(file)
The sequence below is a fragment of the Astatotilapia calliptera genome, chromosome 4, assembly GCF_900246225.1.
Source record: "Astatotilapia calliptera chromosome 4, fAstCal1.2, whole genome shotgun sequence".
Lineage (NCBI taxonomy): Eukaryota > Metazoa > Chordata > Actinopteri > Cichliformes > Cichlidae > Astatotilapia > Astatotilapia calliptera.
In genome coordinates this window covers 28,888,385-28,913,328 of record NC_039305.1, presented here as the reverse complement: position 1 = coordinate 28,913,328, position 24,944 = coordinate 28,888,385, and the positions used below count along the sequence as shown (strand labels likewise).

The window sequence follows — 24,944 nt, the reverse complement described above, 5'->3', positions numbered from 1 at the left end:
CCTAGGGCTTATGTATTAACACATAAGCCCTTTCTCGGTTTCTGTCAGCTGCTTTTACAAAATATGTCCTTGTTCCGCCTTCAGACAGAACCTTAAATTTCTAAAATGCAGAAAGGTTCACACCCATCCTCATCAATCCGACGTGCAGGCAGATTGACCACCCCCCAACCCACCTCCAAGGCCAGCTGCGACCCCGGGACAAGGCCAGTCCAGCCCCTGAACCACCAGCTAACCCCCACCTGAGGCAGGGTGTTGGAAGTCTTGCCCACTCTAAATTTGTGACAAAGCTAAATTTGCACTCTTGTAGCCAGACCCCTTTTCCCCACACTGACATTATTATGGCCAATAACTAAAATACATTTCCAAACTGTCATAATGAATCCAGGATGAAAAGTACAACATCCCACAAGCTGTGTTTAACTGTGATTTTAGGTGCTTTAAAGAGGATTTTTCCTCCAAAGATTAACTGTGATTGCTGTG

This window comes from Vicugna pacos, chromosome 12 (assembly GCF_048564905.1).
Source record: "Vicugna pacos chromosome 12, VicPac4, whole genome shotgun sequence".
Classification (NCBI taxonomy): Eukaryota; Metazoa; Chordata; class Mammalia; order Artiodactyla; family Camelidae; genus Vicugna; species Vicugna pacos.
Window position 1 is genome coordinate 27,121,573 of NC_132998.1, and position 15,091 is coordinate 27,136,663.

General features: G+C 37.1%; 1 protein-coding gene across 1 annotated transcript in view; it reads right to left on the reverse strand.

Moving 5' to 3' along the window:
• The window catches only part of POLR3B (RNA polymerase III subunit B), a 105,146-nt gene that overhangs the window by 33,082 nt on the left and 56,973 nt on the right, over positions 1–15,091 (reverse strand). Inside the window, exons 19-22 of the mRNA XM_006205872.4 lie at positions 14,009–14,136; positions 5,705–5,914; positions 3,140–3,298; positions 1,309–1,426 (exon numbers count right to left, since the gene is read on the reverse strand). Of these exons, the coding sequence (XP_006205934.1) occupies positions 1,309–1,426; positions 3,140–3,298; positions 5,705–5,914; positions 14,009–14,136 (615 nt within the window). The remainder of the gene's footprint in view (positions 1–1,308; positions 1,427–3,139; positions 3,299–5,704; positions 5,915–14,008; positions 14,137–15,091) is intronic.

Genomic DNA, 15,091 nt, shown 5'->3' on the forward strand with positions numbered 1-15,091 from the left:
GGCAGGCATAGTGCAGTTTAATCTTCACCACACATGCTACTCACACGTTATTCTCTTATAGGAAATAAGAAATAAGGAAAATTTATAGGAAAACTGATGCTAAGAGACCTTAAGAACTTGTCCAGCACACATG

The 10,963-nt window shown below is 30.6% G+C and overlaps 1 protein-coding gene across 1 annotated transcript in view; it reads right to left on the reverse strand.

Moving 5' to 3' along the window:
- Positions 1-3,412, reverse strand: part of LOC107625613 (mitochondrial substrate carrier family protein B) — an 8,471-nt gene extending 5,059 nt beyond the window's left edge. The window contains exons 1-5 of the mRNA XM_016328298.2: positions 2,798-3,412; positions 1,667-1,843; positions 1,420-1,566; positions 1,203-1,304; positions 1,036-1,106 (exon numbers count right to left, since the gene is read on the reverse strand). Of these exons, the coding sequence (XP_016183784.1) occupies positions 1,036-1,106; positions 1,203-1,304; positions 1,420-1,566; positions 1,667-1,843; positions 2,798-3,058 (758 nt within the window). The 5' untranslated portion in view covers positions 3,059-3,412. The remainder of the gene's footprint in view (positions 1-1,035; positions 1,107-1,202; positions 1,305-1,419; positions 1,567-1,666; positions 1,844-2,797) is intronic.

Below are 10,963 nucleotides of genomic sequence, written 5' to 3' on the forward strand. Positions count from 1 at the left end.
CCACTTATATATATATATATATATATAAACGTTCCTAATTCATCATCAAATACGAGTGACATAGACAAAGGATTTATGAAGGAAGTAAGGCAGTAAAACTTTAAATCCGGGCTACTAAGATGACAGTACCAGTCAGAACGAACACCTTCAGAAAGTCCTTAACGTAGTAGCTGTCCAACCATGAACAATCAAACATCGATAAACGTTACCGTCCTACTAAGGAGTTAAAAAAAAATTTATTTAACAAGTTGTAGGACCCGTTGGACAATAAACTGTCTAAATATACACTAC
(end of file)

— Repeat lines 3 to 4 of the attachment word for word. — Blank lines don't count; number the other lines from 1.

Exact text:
Lineage (NCBI taxonomy): Eukaryota > Metazoa > Chordata > Actinopteri > Cichliformes > Cichlidae > Astatotilapia > Astatotilapia calliptera.
In genome coordinates this window covers 28,888,385-28,913,328 of record NC_039305.1, presented here as the reverse complement: position 1 = coordinate 28,913,328, position 24,944 = coordinate 28,888,385, and the positions used below count along the sequence as shown (strand labels likewise).